The news stand, or rather its ruins, provides both the physical and the narrative setting for the encounter. The artists are certainly not interested in nostalgically tracking down the lost aura of the news stand and celebrating peeling layers of paint as indicators of past, “real” time. Nor are they interested in reacting to “real” space and formally addressing the architectural givens. Like the yellow placard, the physical identity of the object “news stand” is secondary. Lang/Baumann do not explore the spatial and temporal dimensions of the news stand as such, but rather its functional and historical dimensions. The venue they have chosen once housed an institution in which various aspects of public life and untold varieties of representing reality were crowded together in the smallest of spaces. This was the home of an endless and seamless array of fact and fiction. Here, one could watch news become stale almost before it had been read. Here, the great events of world politics were at readers’ fingertips and yet ever so remote. Here, headlines vied with each other to pique the curiosity of passers-by. Here was the promise of happiness in the form of lottery tickets, and here, one learned about the unhappiness of others in the form of catastrophes, natural and otherwise. “Inter will Roy” refers to the fact that these functions are no longer in effect at this particular site, without succumbing to the propensity for nostalgic recollection. Although “Inter will Roy” functions on the level of the monument and is directed towards various aspects of public life, its messages are so ambivalent that the work serves as a point of departure for a host of new stories and fictions.

In addition to the dialectical juxtaposition of headline and reality, Lang/Baumann juxtaposed “Inter will Roy” with an actual physical event of modest proportions that took place at the opening. They organised a table football championship inside the news stand. This rather old-fashioned game perfectly suited the dilapidated premises. Obviously, it was more limited and more ”artificial” than a real world-cup champion-ship, and fewer people from the neighbourhood gathered there than would have in the course of an ordinary news-stand day. But, like a model, it was related to both realities because it was unique, ephemeral, entertaining – and self-consuming.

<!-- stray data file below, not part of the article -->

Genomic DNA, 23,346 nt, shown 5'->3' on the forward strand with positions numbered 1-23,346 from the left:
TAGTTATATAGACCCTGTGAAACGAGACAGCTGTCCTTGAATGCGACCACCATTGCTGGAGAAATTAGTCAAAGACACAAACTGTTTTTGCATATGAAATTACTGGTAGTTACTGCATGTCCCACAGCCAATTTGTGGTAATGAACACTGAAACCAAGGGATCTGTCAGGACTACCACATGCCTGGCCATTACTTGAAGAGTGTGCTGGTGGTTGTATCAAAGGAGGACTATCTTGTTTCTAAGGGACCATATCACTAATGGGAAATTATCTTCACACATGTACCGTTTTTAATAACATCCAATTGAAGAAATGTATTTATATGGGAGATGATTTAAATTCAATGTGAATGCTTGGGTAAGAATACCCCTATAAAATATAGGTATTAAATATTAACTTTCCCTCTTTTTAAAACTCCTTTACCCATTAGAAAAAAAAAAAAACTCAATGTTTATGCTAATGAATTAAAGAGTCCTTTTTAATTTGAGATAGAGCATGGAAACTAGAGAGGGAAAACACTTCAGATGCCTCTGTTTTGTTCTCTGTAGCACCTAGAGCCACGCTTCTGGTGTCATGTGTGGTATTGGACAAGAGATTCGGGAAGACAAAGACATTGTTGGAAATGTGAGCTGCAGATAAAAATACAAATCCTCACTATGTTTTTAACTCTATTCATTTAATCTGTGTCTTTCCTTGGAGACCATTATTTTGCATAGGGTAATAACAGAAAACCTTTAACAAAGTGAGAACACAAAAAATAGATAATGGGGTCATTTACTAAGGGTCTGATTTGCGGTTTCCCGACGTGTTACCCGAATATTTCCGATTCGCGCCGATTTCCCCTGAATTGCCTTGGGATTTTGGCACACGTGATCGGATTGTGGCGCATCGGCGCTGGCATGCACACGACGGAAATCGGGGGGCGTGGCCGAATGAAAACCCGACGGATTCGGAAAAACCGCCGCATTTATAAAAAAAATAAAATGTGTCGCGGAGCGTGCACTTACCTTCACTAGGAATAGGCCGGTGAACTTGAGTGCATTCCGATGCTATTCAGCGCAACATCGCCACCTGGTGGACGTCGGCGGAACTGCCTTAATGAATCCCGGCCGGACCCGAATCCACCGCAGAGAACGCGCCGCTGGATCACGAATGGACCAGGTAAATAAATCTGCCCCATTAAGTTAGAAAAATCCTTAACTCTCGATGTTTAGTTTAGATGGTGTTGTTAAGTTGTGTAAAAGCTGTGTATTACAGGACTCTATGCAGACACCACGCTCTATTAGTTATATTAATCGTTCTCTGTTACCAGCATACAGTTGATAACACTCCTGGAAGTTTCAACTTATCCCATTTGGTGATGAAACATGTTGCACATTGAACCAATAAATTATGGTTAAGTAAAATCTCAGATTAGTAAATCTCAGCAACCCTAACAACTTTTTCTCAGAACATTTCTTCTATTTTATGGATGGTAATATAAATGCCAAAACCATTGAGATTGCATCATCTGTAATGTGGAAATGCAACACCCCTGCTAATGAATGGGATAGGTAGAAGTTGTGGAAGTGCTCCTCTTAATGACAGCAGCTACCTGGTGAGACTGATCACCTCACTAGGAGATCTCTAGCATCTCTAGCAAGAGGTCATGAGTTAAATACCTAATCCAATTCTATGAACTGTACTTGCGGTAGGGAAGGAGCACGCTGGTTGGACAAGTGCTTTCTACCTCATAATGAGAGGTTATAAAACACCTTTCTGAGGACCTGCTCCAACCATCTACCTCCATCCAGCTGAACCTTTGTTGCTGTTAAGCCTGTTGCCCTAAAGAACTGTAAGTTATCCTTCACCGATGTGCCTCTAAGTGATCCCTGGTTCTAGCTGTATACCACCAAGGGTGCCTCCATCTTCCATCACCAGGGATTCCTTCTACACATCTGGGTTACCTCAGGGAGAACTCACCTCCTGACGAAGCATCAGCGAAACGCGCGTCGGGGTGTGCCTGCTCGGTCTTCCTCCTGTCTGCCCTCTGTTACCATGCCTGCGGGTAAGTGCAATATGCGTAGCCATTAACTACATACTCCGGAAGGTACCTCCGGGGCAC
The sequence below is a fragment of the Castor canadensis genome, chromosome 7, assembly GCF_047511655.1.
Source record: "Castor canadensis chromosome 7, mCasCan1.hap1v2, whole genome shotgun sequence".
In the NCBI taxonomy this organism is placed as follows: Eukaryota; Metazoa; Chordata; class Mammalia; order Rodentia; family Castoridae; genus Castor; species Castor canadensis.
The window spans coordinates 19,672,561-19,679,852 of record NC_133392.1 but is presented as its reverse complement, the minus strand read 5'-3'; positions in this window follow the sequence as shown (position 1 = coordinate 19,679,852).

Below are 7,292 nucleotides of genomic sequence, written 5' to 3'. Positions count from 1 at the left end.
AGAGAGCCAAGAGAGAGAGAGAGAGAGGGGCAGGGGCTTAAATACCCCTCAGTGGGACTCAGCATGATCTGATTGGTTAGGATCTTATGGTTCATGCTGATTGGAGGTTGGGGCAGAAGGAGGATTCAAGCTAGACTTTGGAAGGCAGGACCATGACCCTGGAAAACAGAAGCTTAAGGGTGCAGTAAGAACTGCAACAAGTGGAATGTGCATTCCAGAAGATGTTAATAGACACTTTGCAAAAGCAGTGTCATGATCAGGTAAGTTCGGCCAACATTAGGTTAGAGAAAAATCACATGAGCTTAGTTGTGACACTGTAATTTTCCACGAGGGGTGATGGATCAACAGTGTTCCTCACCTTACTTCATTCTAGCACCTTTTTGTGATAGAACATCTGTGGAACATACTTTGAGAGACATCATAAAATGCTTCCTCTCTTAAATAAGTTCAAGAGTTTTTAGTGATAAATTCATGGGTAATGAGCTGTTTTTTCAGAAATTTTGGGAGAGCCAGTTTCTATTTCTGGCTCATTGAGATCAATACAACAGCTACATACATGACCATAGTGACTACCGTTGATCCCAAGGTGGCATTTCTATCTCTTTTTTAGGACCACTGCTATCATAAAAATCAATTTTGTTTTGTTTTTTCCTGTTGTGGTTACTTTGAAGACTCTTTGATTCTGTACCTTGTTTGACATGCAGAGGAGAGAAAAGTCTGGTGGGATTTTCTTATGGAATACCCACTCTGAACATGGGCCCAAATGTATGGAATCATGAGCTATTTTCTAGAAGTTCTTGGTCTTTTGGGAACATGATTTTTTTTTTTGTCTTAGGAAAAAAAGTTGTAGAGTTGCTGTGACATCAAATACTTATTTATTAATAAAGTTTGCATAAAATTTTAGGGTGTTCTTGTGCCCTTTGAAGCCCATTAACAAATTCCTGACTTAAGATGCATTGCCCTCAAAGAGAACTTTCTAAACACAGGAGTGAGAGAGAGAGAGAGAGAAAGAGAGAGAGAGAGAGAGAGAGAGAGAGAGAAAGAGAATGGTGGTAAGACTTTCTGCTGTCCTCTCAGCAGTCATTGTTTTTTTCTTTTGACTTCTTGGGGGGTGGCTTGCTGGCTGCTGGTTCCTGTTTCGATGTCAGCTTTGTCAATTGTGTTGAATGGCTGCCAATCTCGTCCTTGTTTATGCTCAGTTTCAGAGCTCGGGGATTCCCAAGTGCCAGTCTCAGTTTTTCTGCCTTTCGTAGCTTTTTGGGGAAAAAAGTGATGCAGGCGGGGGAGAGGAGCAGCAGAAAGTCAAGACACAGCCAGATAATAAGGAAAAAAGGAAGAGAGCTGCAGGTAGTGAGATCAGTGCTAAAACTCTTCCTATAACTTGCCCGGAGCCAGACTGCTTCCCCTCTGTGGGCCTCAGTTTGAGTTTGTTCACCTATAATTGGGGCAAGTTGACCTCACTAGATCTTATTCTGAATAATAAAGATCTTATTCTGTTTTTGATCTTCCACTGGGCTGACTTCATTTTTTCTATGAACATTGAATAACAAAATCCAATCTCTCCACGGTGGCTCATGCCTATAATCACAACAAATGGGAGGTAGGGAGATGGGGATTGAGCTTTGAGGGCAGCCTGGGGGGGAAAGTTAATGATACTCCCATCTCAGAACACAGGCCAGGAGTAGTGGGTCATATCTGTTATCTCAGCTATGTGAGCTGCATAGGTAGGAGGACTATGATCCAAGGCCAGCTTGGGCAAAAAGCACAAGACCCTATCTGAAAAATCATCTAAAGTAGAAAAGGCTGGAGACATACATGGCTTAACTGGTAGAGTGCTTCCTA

“Inter will Roy” contributes to the currently reactivated debate on art in public spaces – how ever one may define it – because, in contrast to many other contemporary projects, it is not “site-specific” in the sense of a static reaction to spatially fixed objects. Instead, the site specificity of the piece is subject to historical change and receptive to spontaneous responses. Lang/Baumann’s approach may undoubtedly be interpreted within the framework of what James Meyer calls a “functional site” 1. The two artists investigate not only the structural dimensions of their exhibition context but, above all, they take a dynamic approach to the exploration of narrative and historical dimensions. Instead of long-term furnishings and artistic appropriation of space, they opt for temporary animation of public spaces. Instead of telling a story with an end defined a priori, they offer fragments of potential beginnings.

And indeed, their first contribution to public space follows this logic: “E 15” (Burgdorf 1996) entails a series of adverbials, like forthwith, some day, just now and therefore, which could stand at the beginning of a story. These words, cast in coloured concrete and laid out along the embankment of a curving street, arouse one’s curiosity without making too many promises. There is not the slightest indication that the artists, or rather the interpreters, know more about the possible stories than any other reader. The very idea that the chunks of concrete could contain an answer to the puzzle is ruled out by definition. This indifference implies a critique of art’s claim to authoritative presence. The artists’ attitude is even more explicit in “Undo” (Rome 1997), an installation that consists of inflated plastic pillows that fill the room by spelling out the computer command: “undo”. This is the ultimate act of deleting something just begun. The gesture of a provisional start that is instantly cancelled out again in order to make room for the next start is here perpetuated – at least as long as the pillows are still filled with air.

Linguistics call such incomplete narrative patterns “elliptical”. So it comes as no surprise that the two artists have chosen to use the ellipse of a toy racecourse as an attribute of their double self-portraits, which is in effect a paradoxical trademark. Like the model cars that always have to negotiate the same chicanes and indefatigably roar around the same curves, the scenarios staged by L/B also always follow precisely predetermined tracks. Their preference for slightly old-fashioned materials, for toys and models, underscores their scepticism towards perfection and self-referentiality. They counter the late modernist dogma of eternal novelty with constant retardation. The “developments”, the “future” of their figures are as predictable as the course of their colourful racing cars. They do not get bogged down in infinity. They do not risk their necks. Nor do they have any secrets. They keep catching up with their own promises. And one could watch for hours.

Philip Ursprung

1 Cf. James# Meyer, The functional Site in: Platzwechsel,
ex. cat. Kunsthalle Zürich: Zurich 1995, pp. 24 - 39. Cf.
also Miwon Kwon, One place after another:
Notes on site specificity, in: October 80, Spring 1997, pp. 85 - 110.